Maintenance of Switchgear and Backup Power Systems

By James Piper, P.E.  
OTHER PARTS OF THIS ARTICLEPt. 1: Backup Generators, UPS Systems Provide Power in an OutagePt. 2: This Page

The electrical switchgear that connects the backup generator or the UPS system to the facility's loads forms the backbone of the power system. With the UPS system, the loads are connected to distribution panels that are wired to the output of the system. Loads in generator-based systems are connected to distribution panels that are wired to an automatic transfer switch. Utility power is normally connected to the loads through the transfer switch. When utility power is interrupted and the generator is producing power, the switch automatically transfers the load to the output of the generator. When utility power is restored, the switch automatically transfers the load back to the utility.

Electrical switchgear typically is a long-life, low-maintenance item. Because it is reliable and does not require much maintenance, it is the most overlooked component in the system. A malfunction in the switchgear, however, can prevent an otherwise perfectly operating system from coming online. Additionally, malfunctions within the switchgear can result in damage to the switchgear itself.

Most damage to electrical switchgear is caused by a combination of water, dust, high humidity levels and vibration. Moisture and dust combine to form an insulating layer on surfaces, reducing heat transfer from the components and increasing component operating temperatures. Similarly, moisture and dust coat components, restricting their movement and causing excessive wear. Vibrations can cause terminations to come loose.

At least once each year, all switches, disconnects, and circuit breakers should be exercised to verify that they are not binding. At the same time, all contacts and connections within the system should be inspected for pitting, discoloration and tightness.

Avoiding Common Pitfalls

Backup power systems are very reliable, and good maintenance practices can keep them that way for a long time. And while the systems may be fully automatic, they do require some careful planning during installation and once the systems become operational.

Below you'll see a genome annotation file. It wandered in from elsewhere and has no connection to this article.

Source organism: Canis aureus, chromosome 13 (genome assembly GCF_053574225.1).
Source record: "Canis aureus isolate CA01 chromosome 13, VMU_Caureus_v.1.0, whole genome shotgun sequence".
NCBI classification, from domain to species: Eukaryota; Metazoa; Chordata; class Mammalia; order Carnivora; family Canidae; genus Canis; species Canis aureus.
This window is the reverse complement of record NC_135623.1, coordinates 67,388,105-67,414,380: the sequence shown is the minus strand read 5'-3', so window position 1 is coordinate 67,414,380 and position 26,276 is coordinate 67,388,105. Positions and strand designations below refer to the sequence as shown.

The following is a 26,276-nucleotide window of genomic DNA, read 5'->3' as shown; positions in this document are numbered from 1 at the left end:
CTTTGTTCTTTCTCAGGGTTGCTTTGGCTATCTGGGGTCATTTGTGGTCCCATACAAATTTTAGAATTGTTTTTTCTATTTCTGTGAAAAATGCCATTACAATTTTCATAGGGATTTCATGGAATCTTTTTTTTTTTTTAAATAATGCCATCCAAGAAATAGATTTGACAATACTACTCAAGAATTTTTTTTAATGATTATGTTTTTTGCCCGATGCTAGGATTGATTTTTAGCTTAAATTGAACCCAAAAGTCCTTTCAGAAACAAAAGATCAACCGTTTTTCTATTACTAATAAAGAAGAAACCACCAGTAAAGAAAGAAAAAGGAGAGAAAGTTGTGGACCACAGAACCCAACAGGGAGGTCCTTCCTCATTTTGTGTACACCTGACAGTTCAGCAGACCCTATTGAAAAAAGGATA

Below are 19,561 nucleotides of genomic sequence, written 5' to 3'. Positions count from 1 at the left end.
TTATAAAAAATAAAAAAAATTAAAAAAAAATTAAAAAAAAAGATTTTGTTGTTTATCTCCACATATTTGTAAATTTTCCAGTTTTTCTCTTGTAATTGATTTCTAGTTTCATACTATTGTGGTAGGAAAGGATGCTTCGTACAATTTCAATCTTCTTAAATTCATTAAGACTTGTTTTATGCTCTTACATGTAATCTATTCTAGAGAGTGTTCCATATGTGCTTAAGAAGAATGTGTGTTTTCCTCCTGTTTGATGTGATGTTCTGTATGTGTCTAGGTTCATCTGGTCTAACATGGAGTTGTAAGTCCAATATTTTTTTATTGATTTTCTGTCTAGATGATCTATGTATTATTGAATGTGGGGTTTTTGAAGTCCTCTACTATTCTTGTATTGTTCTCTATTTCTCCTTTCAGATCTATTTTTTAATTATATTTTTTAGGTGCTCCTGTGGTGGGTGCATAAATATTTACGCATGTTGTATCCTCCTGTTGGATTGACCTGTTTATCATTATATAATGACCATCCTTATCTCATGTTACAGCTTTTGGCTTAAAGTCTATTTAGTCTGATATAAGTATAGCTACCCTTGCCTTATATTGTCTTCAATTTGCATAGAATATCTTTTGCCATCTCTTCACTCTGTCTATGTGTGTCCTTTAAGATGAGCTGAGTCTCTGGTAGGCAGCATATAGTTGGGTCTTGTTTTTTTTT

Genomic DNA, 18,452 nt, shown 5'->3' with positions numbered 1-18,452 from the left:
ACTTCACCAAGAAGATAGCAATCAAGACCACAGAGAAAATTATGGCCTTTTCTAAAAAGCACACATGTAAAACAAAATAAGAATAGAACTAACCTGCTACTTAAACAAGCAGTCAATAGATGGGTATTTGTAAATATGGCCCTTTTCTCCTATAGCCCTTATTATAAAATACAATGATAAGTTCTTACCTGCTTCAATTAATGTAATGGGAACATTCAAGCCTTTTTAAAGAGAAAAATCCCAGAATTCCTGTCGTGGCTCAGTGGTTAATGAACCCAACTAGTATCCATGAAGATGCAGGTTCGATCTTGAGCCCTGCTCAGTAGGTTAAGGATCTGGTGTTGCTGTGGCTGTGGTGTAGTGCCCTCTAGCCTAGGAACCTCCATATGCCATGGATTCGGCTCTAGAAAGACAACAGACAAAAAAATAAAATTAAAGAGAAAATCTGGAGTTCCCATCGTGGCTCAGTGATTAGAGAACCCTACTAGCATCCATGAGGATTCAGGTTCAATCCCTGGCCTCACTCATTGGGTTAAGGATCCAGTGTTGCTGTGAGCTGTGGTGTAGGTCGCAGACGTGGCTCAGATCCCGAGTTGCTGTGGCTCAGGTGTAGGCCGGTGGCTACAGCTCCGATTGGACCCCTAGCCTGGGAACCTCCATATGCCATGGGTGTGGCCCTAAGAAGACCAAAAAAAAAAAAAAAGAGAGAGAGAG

For example, during a prolonged power outage, it will be necessary to arrange for fuel deliveries for propane gas and diesel generators. Contracts with suppliers should be set up ahead of time with guaranteed delivery schedules. If a facility manager waits until the generator is already running to figure out how fuel is going to be supplied to the unit, maintenance personnel may be forced to shuttle fuel in five gallon cans, a practice that is unsafe and unreliable.

Care must be taken when planning the location of a backup power system. Generators are noisy units that create vibrations and give off exhaust fumes. Units must be located in such a way that they do not interfere with operations, yet are fairly close to the facility's power distribution panels so that they can be tied in relatively easily.

UPS systems also must be carefully sited. These systems and their batteries generate large quantities of heat under normal operation. Without adequate ventilation, a buildup of heat will shorten the lives of the batteries and other components. Good ventilation is also required to prevent a buildup of hydrogen gas, which is a normal byproduct of the battery charging process.

In addition, it's important to make certain that all required loads are properly connected to the system. Over time, power requirements within the facility change. New loads are added while old ones are removed or relocated. At least once each year, the facility should be reviewed for backup power requirements. Failing to do so may result in a perfectly operating backup power system that is not connected to the required loads.

Power outages can occur at any time. As a result, personnel who are most familiar with how to operate and monitor the backup power system may not be on-site at the time of the outage. Therefore it is essential to have well written procedures detailing what should be done in the event of an outage. These procedures must cover everything from what to do if the system does not start to how to monitor the health of the system while it is operating.

James Piper, PhD, PE, is a writer and consultant who has more than 35 years of experience in facilities management. He is a contributing editor for Building Operating Management.

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  posted on 6/29/2010   Article Use Policy

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